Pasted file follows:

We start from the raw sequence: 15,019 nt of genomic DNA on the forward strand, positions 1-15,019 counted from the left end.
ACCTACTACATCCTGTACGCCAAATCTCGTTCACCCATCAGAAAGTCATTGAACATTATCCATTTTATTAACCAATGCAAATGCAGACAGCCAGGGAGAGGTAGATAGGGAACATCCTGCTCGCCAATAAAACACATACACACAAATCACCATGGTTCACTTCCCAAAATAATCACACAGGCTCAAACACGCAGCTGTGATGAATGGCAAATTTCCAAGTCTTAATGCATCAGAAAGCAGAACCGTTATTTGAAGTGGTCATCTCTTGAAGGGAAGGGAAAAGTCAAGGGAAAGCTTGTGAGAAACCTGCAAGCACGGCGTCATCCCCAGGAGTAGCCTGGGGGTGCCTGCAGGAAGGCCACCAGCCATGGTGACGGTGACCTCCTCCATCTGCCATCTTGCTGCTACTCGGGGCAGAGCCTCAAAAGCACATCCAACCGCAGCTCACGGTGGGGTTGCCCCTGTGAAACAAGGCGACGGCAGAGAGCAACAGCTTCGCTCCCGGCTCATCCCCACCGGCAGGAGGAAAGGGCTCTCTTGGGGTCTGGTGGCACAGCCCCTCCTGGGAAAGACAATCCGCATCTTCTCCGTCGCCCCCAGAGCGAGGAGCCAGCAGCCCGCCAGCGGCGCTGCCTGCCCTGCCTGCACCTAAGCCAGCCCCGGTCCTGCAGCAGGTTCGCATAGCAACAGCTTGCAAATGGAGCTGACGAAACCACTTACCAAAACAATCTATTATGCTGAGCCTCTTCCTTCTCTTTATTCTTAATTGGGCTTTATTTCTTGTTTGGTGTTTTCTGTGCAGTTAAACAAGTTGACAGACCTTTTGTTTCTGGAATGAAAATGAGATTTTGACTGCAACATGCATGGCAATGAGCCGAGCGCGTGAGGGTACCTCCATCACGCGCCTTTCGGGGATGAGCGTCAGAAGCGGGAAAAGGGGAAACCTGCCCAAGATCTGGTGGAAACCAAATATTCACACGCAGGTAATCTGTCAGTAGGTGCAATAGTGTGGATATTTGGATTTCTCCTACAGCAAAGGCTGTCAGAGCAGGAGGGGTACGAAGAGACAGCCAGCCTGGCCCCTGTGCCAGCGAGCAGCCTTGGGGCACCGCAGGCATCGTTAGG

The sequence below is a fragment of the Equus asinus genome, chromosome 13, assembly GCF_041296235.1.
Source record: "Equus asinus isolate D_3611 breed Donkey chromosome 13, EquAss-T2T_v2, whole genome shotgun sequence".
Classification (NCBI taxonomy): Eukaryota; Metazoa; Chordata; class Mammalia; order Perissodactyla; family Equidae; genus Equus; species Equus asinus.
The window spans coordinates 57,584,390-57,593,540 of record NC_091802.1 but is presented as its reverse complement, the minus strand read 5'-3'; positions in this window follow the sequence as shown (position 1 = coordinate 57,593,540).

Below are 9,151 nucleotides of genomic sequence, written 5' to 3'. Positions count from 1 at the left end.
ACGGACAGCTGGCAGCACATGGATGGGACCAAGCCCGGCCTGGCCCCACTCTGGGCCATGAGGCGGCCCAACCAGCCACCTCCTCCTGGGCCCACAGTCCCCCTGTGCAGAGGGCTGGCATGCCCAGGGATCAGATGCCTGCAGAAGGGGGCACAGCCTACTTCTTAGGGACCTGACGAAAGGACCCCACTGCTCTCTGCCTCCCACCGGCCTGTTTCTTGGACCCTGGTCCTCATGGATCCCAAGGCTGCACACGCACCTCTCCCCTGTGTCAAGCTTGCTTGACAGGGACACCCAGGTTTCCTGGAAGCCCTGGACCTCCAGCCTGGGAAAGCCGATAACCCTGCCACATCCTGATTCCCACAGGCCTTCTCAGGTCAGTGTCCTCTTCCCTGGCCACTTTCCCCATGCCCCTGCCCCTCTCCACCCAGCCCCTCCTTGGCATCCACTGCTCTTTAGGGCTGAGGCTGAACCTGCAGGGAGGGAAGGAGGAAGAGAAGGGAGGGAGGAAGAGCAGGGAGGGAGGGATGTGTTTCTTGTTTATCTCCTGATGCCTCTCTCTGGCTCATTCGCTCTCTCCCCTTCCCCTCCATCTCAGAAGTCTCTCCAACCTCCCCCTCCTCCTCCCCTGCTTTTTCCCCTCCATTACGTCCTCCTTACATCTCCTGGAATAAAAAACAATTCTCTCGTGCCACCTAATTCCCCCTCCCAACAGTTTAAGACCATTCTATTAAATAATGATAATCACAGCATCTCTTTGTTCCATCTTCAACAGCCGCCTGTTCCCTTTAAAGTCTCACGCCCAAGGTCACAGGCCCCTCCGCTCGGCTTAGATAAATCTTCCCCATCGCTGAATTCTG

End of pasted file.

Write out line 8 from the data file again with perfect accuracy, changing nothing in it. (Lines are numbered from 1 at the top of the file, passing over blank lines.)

ACGGACAGCTGGCAGCACATGGATGGGACCAAGCCCGGCCTGGCCCCACTCTGGGCCATGAGGCGGCCCAACCAGCCACCTCCTCCTGGGCCCACAGTCCCCCTGTGCAGAGGGCTGGCATGCCCAGGGATCAGATGCCTGCAGAAGGGGGCACAGCCTACTTCTTAGGGACCTGACGAAAGGACCCCACTGCTCTCTGCCTCCCACCGGCCTGTTTCTTGGACCCTGGTCCTCATGGATCCCAAGGCTGCACACGCACCTCTCCCCTGTGTCAAGCTTGCTTGACAGGGACACCCAGGTTTCCTGGAAGCCCTGGACCTCCAGCCTGGGAAAGCCGATAACCCTGCCACATCCTGATTCCCACAGGCCTTCTCAGGTCAGTGTCCTCTTCCCTGGCCACTTTCCCCATGCCCCTGCCCCTCTCCACCCAGCCCCTCCTTGGCATCCACTGCTCTTTAGGGCTGAGGCTGAACCTGCAGGGAGGGAAGGAGGAAGAGAAGGGAGGGAGGAAGAGCAGGGAGGGAGGGATGTGTTTCTTGTTTATCTCCTGATGCCTCTCTCTGGCTCATTCGCTCTCTCCCCTTCCCCTCCATCTCAGAAGTCTCTCCAACCTCCCCCTCCTCCTCCCCTGCTTTTTCCCCTCCATTACGTCCTCCTTACATCTCCTGGAATAAAAAACAATTCTCTCGTGCCACCTAATTCCCCCTCCCAACAGTTTAAGACCATTCTATTAAATAATGATAATCACAGCATCTCTTTGTTCCATCTTCAACAGCCGCCTGTTCCCTTTAAAGTCTCACGCCCAAGGTCACAGGCCCCTCCGCTCGGCTTAGATAAATCTTCCCCATCGCTGAATTCTG